My Dad has a STJ pacemaker with the Merlin at home communication device in question. Merlin is a monitoring device that the implantee sets up next to their bed, and it wirelessly monitors the pacemaker while they sleep. In case of a cardiac event, it notifies the central monitoring facilities and also send info about the status of the patient's heart and pacemaker (kind of like a burglar alarm system). It is a real game-changer and has saved many peoples' lives. Merlin operates over old-school POTS (not WiFi or even Ethernet) which these days is likely a bit more secure than going over the Internet anyway. I don't know enough about the attack vector but it sounds like the Merlin station wasn't suitably hardened, which is incredibly common in so many of these first gen in-house technologies. I doubt a hacker could remotely turn off a pacemaker, and that likely wouldn't kill my Dad anyway, but obviously this issue needs to be fixed (and it will).
Having said that -- hackers gonna hack, and I get it. However, it should be illegal to have knowledge of this type of vulnerability with a medical device and to choose not to report it so you and your pathological buddies can short stocks. I can't think of much that's more greedy and immoral than that. This isn't some server to be taken over -- you're potentially messing with real peoples' health so you can make a quick buck. There is no place in any civilized society on earth for those types of inhuman pieces of shit.
Long ago we signed away our rights to contest being fired or laid off.
You can thank people like the Millennial I fired for sleeping on the job. Or the other one I fired for (repeatedly) feeling like he didn't need to show up for his shift. Why should an employer have to waste time and money going through some bullshit appeals process for dead weight like these two clowns?
You are assuming these people won't get better jobs. Every time I was fired / let go in tech, I always found a better gig. In this industry especially, such an event is likely to be a blessing in disguise for the worker. By knocking them out of their comfort zone they may very possibly end up in a situation they otherwise never would have.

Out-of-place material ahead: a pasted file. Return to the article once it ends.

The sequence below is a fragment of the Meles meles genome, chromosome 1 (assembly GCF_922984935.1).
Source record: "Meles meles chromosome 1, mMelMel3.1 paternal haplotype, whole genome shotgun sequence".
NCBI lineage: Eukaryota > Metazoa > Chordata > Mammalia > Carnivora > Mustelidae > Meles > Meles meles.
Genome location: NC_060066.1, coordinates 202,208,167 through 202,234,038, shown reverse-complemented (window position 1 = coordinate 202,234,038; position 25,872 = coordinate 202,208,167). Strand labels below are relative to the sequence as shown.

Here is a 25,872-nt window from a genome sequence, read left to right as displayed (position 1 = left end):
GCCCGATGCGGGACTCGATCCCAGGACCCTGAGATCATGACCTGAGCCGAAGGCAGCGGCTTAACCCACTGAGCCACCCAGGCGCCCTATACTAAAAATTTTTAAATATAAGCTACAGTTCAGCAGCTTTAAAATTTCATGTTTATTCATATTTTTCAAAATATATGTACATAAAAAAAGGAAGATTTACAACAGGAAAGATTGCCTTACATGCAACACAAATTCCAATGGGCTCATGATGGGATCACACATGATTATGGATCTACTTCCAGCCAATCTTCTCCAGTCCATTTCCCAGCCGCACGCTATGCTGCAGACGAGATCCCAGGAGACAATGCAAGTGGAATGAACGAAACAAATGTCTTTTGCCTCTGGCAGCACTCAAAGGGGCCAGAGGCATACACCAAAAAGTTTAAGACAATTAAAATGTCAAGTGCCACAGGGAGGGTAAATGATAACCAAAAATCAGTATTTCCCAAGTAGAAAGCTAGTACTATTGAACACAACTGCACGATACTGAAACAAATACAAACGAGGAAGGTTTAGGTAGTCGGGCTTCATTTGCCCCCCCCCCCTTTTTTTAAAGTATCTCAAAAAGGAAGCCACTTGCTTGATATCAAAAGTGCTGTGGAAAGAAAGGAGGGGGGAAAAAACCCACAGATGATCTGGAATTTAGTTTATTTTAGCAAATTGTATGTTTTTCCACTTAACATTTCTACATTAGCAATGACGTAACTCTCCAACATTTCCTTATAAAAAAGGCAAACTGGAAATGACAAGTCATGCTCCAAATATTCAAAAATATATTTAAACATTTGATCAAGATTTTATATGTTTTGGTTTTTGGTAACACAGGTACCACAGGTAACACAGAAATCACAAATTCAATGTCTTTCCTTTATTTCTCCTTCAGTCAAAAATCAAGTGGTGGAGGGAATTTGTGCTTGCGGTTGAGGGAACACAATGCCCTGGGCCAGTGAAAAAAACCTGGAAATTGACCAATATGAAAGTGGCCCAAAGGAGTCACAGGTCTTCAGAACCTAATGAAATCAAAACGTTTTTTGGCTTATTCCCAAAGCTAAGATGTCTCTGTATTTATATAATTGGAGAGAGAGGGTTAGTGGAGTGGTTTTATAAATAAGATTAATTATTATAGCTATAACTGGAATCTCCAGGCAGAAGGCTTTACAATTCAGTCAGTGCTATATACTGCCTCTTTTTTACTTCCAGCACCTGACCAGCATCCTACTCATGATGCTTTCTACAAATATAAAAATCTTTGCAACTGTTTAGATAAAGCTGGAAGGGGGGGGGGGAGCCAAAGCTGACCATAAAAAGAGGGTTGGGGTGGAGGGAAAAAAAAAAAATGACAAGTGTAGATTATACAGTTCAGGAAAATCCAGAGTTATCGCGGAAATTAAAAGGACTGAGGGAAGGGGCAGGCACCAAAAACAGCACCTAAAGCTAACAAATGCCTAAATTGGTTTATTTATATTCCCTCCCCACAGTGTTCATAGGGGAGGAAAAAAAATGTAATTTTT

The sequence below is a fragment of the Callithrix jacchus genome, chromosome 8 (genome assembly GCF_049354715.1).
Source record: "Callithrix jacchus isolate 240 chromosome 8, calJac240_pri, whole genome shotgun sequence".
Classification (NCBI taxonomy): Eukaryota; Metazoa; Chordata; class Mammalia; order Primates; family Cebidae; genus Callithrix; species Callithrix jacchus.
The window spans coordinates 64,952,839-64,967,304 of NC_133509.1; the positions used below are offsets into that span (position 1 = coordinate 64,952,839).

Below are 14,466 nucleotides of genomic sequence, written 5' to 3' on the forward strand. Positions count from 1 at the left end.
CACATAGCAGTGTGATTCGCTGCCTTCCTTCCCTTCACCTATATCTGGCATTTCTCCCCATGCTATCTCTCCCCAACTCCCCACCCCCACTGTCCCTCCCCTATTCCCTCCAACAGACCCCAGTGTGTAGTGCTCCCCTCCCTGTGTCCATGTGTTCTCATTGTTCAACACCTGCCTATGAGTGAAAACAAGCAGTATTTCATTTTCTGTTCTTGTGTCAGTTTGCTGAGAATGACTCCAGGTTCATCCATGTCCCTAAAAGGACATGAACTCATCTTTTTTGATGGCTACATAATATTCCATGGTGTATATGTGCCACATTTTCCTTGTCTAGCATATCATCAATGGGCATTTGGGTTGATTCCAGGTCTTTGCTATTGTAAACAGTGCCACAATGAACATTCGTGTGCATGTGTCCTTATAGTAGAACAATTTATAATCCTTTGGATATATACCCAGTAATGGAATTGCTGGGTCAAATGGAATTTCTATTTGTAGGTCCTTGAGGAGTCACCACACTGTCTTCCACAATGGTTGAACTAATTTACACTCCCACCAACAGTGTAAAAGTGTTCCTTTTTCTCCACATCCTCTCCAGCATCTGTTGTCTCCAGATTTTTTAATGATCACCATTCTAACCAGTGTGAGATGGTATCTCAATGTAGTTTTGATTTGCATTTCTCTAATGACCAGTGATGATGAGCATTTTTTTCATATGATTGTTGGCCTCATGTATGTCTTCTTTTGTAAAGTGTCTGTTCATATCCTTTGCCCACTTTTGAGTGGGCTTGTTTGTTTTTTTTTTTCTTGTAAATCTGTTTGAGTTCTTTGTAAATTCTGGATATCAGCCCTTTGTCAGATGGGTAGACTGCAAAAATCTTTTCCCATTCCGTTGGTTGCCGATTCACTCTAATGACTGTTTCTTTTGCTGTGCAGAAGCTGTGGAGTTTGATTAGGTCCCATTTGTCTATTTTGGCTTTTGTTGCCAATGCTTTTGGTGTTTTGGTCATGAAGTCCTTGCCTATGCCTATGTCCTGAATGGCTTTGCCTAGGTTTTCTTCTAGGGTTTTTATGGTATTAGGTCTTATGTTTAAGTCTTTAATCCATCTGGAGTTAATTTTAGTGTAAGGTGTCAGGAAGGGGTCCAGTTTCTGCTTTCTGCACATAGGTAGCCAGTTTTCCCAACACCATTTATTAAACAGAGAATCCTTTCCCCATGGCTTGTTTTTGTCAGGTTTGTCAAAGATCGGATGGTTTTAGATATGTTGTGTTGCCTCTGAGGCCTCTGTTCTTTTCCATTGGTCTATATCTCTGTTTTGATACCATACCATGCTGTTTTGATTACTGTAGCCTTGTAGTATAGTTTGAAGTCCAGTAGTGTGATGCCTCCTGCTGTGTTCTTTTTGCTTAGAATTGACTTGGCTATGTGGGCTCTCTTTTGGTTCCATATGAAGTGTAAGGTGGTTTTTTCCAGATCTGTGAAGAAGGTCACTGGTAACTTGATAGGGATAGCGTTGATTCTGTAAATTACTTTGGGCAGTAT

Spinning rust had a great run . . . but we're already well into the era of storage on chips. A lot of these folks will upgrade their skill sets by making a move, even if it's not their choice to do so.
When you fly out of Israel's Ben Gurion Airport (at least when I did 10 years ago), you first have to stop at a Godfather-style tollbooth about a mile from the terminal. There, about four soldiers with automatic surround your car while a fifth sticks a mirror on a big pole underneath, looking for bombs. I think they looked inside the trunk too. Once you get to the main terminal, before you can enter the doors, you're stopped by another armed soldier who asks you what you're doing there, where you are headed, etc. All the while, they're looking at you to see if you appear suspicious in any way. Once inside, you go through more traditional security, except you have to open your bags and show them everything you have. They're specifically interested in asking you about anything you bought in Israel, who you got it from, where, etc. All the while, the security folks are comparing notes. If there's something wacky or suspicious about you or your story, then that triggers additional "interrogations."
Since the Lod massacre in 1972, Israel has not suffered another terrorist attack against their airports or planes because they decided to take real precautions to prevent them. The rest of the world (for now) chooses not to follow their model.